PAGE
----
There might be some rare cases forcing you to rollback to an older firmware version on your Canon camera. Here is a quick and dirty trick to do it.
This is not a method endorsed by Canon. It just works and might well not work in the future. You have been warned, proceed at your own discretion.
The video below by KH CAMS shows the procedure. He uses a Canon EOS R6 (with firmware 1.5.0 and 1.4.0) but it should do the trick on many Canon cameras. At a glance it works as follows:
Copy firmware 1.5.0 on one card, copy firmware 1.4.0 on a second card
Insert the card with firmware 1.5.0 into the card slot
Navigate to the firmware update setting in the camera menu
Press “okay”, and as quick as you can open the battery door of the camera
Pull the card with firmware 1.5.0 and insert the card containing firmware 1.4.0
Close the battery door and turn the camera back on
The camera should now automagically do the update by downgrading from firmware 1.5.0 to 1.4.0
And here is the video.
Be aware that hacks like this one always come with an intrinsic risk of damaging your camera. If you feel you have an issue after a firmware update, in most cases it might be more appropriate to wait for the next firmware version instead of rolling back. In the past, when there have been issues with a firmware release, Canon has always been very swift in releasing a fix.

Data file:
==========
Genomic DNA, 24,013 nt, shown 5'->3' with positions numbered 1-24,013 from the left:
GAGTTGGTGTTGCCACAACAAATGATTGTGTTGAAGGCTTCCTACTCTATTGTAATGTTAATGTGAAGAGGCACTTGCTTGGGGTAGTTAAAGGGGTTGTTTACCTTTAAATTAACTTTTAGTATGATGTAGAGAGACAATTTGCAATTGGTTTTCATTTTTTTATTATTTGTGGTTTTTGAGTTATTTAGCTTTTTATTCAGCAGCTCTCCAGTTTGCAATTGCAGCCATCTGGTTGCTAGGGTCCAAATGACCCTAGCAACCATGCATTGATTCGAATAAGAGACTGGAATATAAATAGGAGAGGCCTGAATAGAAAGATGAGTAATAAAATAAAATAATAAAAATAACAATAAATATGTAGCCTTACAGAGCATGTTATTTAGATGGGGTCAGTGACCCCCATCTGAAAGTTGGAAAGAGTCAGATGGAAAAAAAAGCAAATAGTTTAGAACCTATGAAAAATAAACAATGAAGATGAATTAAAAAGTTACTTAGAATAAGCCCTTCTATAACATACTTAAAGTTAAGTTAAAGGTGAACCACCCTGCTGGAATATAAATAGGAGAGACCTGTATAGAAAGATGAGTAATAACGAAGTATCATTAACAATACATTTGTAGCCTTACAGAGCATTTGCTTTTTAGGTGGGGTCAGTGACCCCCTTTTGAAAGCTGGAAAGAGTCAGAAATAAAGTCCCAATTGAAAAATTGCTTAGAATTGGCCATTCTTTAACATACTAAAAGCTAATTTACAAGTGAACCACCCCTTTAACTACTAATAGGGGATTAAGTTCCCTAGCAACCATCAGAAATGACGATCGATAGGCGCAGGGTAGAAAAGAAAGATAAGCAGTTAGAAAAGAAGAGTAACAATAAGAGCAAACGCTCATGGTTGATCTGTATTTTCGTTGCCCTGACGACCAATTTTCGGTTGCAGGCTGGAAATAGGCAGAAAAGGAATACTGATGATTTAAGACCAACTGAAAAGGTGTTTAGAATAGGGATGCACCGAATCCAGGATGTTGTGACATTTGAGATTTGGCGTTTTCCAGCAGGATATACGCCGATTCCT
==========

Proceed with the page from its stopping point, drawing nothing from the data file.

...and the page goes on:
Got an old Canon lens catching dust and are you into DIY hacks? Then this is for you. This is some serious hardware hacking.
A guy going by [Ad_w00000] on Instructables made a soldering magnifier using a Canon SLR zoom lens, the FD 70-210mm f/4, and the Canon Extender FD 2X-B.
Soldering was becoming more difficult for me and magnifying glasses weren’t much help. I saw on the net that someone used a zoom lens from cctv camera and attached it to a webcam. I didn’t have a cctv zoom lens. But I did have an SLR zoom lens! I liked the idea that there is alot of space between the lens and object. Space to work on. So I started this project. Besides I have lots of goodies lying around in my office and its getting more cluttered and now I got to use them up!
The whole thing is pretty complex and involves for sure some skills. For the Canon part of things, [Ad_w00000] took the lens out of the FD 2X-B extender. This allows to take off or change the lens without hassle. A recycled laptop webcam was fitted into a hole drilled into a Canon rear lens cap. Lens cap and lens mounted on the adapter.
From the series of “totally pointless but absolutely cool” hacks today we feature a new one, and for sure one of the most weird: a Minecraft server running on a camera.